Housing and Social Security: follow-up paper on Welfare Reform

A report following the 2017 Annual Report on Welfare Reform focusing on the impact of UK Government Social Security policy on housing.

Ministerial Foreword

We are pleased to jointly introduce the third report on the impact of UK welfare policies on the people of Scotland. This report follows on from our annual report on the impact of welfare reform which we published in June last year, and looks specifically at the impact of UK Government reforms on housing. The previous two reports covered the impacts on disabled people and families with children.

Housing and social security are both high priority areas for the Scottish Government. We are working to increase the number of homes across Scotland so that everyone has a good quality home that they can afford and that meets their needs. We will spend over £3 billion to deliver at least 50,000 affordable homes, of which 35,000 will be for social rent, by March 2021. This builds on the achievement of exceeding our previous target to deliver 30,000 affordable homes by 2016.

At the same time we are taking a very different approach on Social Security from that of the UK government. Our new social security system will be rights based and has at its core, the firm belief that it represents an investment made in ourselves and in each other, with the founding principles of dignity and respect to guide us.

We are also acutely aware of the impact our housing and social security approaches can have across a range of issues affecting the lives of people in Scotland, including health, education, economic growth and child poverty. While the UK Government has scrapped its targets to reduce child poverty, we have responded by making those targets stronger and reintroducing them to the Scottish Parliament, determined as we are to eradicate child poverty once and for all.

As can be seen then, welfare policies have a huge impact on many of our ambitions and priorities as a government, and it is regrettable that UK welfare reforms add to the challenges we face. We expect to spend over £125m in 2018/19 on welfare mitigation and measures to help protect those on low incomes. This is over £20m more than in the previous year. This includes fully mitigating the Bedroom Tax - ensuring more than 70,000 households save around £650 per year on average and are able to stay in their own home. We also took action to ensure that any 18-21 year old facing a cut to their housing support as a result of Universal Credit changes got the support they needed. But mitigation on its own, though it provides vital relief to those worst affected, is no more than a sticking plaster where every penny we spend on mitigation is money we can't then use to invest in vital work to tackle poverty and provide other services.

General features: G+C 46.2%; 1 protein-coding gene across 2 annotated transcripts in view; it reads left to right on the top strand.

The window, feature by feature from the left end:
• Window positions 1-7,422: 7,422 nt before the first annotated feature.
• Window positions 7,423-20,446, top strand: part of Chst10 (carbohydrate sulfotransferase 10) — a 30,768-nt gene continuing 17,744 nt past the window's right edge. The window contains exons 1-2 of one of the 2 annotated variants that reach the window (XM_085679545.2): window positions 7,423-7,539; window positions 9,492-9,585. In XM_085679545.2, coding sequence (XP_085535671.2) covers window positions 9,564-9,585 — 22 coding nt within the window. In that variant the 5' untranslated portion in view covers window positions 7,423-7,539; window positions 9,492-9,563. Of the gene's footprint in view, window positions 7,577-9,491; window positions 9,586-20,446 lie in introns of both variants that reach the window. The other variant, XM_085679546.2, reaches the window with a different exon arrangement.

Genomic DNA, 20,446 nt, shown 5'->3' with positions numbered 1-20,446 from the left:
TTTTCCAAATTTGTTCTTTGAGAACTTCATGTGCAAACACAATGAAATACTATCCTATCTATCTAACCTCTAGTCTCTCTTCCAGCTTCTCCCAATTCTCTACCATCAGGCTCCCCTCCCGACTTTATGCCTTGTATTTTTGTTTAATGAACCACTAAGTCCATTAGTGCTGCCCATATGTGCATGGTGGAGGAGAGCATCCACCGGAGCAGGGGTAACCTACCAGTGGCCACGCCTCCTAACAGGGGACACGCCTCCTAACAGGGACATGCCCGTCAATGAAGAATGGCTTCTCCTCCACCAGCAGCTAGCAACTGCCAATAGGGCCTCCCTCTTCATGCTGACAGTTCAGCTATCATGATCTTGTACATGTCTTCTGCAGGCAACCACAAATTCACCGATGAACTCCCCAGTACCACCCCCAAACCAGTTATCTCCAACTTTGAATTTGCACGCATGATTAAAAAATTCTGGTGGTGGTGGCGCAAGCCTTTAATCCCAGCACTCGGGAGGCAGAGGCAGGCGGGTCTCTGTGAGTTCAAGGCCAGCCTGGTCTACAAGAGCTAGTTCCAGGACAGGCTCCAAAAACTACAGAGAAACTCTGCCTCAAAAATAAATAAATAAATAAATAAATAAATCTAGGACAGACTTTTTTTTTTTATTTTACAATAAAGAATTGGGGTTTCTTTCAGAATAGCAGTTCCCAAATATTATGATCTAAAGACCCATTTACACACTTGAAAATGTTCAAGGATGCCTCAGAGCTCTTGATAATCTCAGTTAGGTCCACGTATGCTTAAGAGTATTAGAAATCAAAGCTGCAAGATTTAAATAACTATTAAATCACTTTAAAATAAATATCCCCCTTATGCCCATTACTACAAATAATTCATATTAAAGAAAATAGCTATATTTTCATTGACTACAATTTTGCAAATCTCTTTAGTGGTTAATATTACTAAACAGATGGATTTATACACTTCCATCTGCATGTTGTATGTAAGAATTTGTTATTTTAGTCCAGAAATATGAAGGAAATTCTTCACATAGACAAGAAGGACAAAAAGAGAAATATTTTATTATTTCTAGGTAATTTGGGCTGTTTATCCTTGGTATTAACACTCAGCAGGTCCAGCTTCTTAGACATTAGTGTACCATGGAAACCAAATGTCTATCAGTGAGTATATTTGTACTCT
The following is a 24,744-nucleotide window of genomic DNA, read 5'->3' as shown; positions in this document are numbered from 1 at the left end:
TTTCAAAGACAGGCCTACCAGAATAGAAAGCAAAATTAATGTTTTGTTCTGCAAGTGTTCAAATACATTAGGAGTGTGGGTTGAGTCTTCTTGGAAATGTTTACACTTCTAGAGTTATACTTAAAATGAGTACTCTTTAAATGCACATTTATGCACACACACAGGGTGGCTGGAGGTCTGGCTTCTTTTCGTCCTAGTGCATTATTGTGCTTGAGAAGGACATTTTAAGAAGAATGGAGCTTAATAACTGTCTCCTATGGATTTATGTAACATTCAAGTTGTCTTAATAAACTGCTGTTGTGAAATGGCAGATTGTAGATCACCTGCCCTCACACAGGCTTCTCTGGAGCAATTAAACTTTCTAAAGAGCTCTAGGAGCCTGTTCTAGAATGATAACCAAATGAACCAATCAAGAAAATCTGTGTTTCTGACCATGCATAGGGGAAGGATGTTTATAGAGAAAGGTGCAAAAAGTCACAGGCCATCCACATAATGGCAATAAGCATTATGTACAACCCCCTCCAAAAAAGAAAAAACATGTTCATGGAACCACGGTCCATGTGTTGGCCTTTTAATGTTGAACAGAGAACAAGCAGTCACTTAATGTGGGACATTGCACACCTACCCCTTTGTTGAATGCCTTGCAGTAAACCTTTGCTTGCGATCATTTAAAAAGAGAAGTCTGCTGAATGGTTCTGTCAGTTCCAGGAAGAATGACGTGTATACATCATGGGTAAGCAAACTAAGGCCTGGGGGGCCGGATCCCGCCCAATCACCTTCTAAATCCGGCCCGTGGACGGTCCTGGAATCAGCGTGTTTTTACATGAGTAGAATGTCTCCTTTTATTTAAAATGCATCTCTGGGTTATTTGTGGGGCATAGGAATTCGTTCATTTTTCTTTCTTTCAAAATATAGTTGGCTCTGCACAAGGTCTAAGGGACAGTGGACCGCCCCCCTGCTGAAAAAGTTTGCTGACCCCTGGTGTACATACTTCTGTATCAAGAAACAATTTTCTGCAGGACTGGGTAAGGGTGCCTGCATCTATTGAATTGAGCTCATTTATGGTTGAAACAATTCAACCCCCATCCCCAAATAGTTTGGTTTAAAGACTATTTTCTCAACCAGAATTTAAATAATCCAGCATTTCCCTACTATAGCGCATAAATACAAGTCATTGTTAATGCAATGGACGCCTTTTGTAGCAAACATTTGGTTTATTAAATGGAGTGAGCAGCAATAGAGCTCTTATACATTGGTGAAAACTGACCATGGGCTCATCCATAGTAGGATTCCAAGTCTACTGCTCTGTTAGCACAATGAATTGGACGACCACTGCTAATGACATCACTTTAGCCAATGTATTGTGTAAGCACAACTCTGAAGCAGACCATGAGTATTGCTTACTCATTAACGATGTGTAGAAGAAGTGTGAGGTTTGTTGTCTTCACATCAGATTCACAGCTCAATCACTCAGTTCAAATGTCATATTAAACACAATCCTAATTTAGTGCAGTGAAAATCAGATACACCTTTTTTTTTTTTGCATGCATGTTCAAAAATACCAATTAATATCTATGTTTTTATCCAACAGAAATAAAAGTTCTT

The previous reports have spoken to the impacts on specific groups. This report aims to complement that by examining impacts in housing. The impacts of welfare reform ripple out, from tenants directly affected, through to support services, landlords and other tenants who ultimately subsidise UK cuts through the rent they pay. On top of that, the good work being undertaken by councils and landlords to deal with the consequences of UK reforms inevitably adds to the wider financial and resource pressure they are operating under and therefore impacts detrimentally on the services they can provide.

This report not only highlights the detrimental impacts from a Scottish Government perspective, but also shows that in key areas even in their own terms many of the UK reforms are a failure. Often an ideological drive to make cuts has taken precedence over the UK Government's own stated policy intentions.

For example, it surely cannot be the UK Government's intention to make private rented accommodation completely unaffordable in some areas, and yet that is the effect. Neither can it be the UK Government's policy intention that social landlords should have to be burdened with significant increases in levels of rental arrears, yet that is the worrying effect of the move to Universal Credit ( UC).

In addition to our mitigation spending, we are also delivering the changes to Universal Credit that we can under the Smith Commission powers, with more frequent payments and direct payments to landlords already in place and being taken up but nothing we can do allows us to change the fundamentals of UC. Changes to UC announced in the recent UK Budget can be viewed as an acknowledgement of the failure of the UK Government to tackle the big problems. Whilst any improvements are welcome often the changes are too little too late with remedial measures lagging behind UC roll out.

The UK Government must end its ideologically-driven assault on those least able to cope. Not only is it causing unnecessary suffering and hardship, but it is placing enormous pressure on all parts of our housing system. Despite these pressures, we will continue to make the case for doing things in a better way, and we will do all we can to maintain our work to deliver a rights based social security system, and to ensuring everyone has a warm, safe and secure home that meets their needs.

Kevin Stewart
Kevin Stewart

Jeane Freeman
Jeane Freeman


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